As a result of this study of Hegel, and also in connection with my work with Teaching Spaces, I renewed my interest in Vygotsky, of whom I knew a little via Ilyenkov, from the early 1980s. In 1999, I joined the XMCA listserv about the same time I joined the MIA. Focussing on the need to develop an entirely new way of doing politics, appropriate to the new terrain which has opened up over the past few years, which I characterise as Ethical Politics. In February 2003, I completed the manuscript of “For Ethical Politics”, published in October 2003, and an article on the subject was published in “Arena”.
In July 2005, I organised a tour of Australia for Nancy Fraser, and my article Subjectivity, Redistribution & Recognition, at the conference at Deakin University at which Nancy spoke, was published in Recognition in Politics. My investigations expanded around the problems of poverty and marginalisation, anxiety, and the various theories such as social capital, works on globalisation, social democracy, and so on, with the objective of clarifying the centrality of the notions of “self-determination”, “social solidarity” and “subjectivity”. This work led me to see the notion of Subject as key to understanding the foundations of social solidarity in modern society.
Currently, I work as a member of the Marxists Internet Archive Collective, building an archive of the works of Marx and Engels and other writers an understanding of whom contributes to an understanding of Marxism. I presented the Winter 2007 Introduction to Hegel course for the Melbourne Society for Continental Philosophy, and subsequent courses on Hegel. In July 2009, I delivered a course on Marx, and in February 2015 a course on Vygotsky.
I find Critical Theory too locked in to friendly critiques of Honneth and Habermas. Females in Critical Theory such as Nancy Fraser and Seyla Benhabib are very good, but Critical Theory does not seem to be open to Vygotskyan psychology, preferring to stick with Freud and Piaget. Hegel scholarship is even more closed to anything but the driest commentary on 18th/19th century metaphysics. It seems that even though my interest is in social theory, the only forum where I find my voice is “Cultural Psychology”. Accordingly, my project at the moment is (1) to appropriate Vygotskyan cultural psychology and Activity Theory as a foundation for social philosophy, encouraging Critical Theorists to abandon the use of antique psychologists, and at the same time, (2) demonstrate to Vygotskyan psychologists the founding place of Hegel in their project, and encourage Hegel scholarship amongst them. I occasionally work with the Department of Early Childhood Development at Monash, assist the Editors of MCA, and in February 2011 I gave a series of talks at the Education School at the University of Witwatersrand, South Africa. My book, “An Interdisciplinary Theory of Activity,” for the Studies in Critical Social Sciences series, was published by Brill in April 2010, and my second title for Brill: “Concepts, A Critical Approach,” was published in 2012; “Collaborative Projects,” with a dozen articles extending from psychotherapy to project management to political science, in each of which the key concept is “project,” was published in July 2014. My most recent project was a study of “The Origins of Collective Decision Making,” published by Brill in April 2016, with the paperback published in November 2017.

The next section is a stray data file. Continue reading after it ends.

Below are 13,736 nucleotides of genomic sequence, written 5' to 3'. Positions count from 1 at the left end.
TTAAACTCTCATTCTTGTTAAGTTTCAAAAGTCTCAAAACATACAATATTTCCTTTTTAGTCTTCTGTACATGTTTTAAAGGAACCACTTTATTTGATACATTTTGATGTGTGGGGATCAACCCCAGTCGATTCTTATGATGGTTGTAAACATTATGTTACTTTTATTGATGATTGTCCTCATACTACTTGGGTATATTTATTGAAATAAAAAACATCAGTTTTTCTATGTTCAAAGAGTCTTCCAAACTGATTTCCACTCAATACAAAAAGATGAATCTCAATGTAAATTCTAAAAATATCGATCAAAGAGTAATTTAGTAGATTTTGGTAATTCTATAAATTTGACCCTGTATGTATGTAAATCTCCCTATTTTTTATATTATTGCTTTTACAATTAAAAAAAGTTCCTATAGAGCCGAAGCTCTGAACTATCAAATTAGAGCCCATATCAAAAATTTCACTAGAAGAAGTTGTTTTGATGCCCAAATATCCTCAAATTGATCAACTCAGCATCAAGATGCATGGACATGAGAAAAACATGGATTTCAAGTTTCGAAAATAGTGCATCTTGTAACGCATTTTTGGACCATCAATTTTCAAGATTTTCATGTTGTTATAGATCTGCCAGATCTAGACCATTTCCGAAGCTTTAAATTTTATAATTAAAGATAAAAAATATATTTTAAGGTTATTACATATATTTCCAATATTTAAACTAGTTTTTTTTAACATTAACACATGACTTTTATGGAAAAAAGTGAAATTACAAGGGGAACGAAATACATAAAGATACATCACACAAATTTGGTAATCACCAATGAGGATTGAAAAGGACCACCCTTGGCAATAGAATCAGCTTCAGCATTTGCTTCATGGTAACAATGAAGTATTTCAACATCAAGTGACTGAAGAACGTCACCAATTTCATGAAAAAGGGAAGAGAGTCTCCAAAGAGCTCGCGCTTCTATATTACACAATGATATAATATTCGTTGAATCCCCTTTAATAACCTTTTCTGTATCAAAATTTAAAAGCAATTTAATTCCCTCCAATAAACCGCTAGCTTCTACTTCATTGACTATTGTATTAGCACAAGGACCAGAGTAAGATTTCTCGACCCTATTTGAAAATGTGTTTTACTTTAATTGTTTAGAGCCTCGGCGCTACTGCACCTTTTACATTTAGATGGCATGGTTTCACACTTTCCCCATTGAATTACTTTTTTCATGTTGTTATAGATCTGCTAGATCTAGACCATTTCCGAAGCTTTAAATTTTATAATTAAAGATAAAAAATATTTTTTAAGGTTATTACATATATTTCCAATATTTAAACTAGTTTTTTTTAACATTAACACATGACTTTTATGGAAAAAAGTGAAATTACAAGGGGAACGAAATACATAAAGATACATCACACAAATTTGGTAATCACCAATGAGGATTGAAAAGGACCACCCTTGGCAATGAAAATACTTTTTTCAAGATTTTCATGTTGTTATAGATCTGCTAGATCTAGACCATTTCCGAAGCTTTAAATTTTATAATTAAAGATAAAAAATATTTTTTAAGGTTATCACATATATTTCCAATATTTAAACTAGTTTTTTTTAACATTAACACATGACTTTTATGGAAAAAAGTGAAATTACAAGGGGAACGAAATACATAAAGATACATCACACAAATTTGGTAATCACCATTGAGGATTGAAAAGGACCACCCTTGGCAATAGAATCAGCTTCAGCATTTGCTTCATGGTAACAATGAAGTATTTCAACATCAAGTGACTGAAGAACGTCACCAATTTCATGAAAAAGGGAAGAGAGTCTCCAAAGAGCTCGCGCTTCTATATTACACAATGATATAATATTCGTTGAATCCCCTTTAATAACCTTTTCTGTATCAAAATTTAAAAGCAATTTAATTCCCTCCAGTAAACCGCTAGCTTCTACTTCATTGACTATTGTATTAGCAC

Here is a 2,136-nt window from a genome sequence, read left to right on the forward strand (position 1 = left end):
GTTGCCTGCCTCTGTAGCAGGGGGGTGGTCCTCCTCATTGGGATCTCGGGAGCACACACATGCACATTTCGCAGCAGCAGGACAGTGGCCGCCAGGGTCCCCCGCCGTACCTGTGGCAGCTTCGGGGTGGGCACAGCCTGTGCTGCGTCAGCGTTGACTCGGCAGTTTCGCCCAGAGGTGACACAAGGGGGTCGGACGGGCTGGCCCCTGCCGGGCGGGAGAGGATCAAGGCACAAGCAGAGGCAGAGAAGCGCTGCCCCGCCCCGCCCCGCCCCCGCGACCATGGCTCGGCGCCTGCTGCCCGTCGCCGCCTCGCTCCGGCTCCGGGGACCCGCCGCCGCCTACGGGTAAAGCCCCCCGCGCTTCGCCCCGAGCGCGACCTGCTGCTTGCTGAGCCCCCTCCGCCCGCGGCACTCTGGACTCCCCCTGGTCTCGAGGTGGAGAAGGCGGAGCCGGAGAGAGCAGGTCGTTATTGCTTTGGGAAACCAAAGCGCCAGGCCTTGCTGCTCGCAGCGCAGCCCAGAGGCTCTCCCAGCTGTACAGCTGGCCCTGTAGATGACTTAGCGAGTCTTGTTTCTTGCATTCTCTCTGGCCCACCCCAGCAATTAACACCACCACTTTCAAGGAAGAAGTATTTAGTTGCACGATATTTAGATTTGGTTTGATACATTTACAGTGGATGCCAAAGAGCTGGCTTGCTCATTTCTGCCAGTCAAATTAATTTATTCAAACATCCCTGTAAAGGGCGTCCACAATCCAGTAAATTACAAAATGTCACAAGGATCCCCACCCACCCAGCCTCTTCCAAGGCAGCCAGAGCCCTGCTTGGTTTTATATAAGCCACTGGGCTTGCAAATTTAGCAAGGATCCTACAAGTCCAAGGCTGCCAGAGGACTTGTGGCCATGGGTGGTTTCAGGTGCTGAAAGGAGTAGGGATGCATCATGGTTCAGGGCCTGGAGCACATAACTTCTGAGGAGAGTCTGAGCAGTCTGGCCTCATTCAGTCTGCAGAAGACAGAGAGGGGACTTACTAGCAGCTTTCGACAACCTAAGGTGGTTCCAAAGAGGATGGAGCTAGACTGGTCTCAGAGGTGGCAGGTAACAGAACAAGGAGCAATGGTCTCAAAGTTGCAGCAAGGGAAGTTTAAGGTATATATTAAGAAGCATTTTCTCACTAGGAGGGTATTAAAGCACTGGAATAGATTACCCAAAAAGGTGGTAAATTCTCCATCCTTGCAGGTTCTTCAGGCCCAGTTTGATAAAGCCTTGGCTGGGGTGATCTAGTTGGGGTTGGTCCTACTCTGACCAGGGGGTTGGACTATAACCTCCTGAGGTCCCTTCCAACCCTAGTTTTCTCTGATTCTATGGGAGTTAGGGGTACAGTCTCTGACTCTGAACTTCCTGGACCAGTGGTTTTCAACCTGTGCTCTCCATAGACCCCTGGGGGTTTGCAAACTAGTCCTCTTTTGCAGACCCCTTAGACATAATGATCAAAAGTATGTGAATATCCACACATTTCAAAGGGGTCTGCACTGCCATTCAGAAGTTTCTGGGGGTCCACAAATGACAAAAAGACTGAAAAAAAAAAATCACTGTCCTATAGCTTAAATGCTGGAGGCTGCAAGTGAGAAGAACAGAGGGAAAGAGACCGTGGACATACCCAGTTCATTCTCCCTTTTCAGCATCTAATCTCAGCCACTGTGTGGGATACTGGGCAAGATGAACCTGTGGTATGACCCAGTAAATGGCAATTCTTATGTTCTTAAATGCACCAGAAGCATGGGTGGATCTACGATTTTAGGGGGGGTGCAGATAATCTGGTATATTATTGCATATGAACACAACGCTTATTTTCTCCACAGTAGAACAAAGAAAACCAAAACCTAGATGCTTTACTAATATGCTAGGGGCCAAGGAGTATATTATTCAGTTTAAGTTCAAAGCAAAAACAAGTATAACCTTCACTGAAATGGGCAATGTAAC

Much of my work has focused on units of analysis and germ cells, (see “How can we grasp a process as a whole?”), concepts which I have learnt from Vygotsky and Activity theory, but have traced through their history in Marx and Hegel. The position on Hegel which I have come to is elaborated in “Hegel on Action,” and “Goethe, Hegel and Marx.” My position on Vygotsky is elaborated in “The Germ Cell of Vygotsky's Science,” and “Tool and Sign in Vygotsky's Development”. My position on Anarchism and Socialism is best presented perhaps in “Virtue and Utopia,” and “Solidarity.” The key text for my approach to social change is: “‘Collaborative Project’ as a Concept for Interdisciplinary Human Science Research.” My assessment of the current political juncture is in “Concluding Remarks.”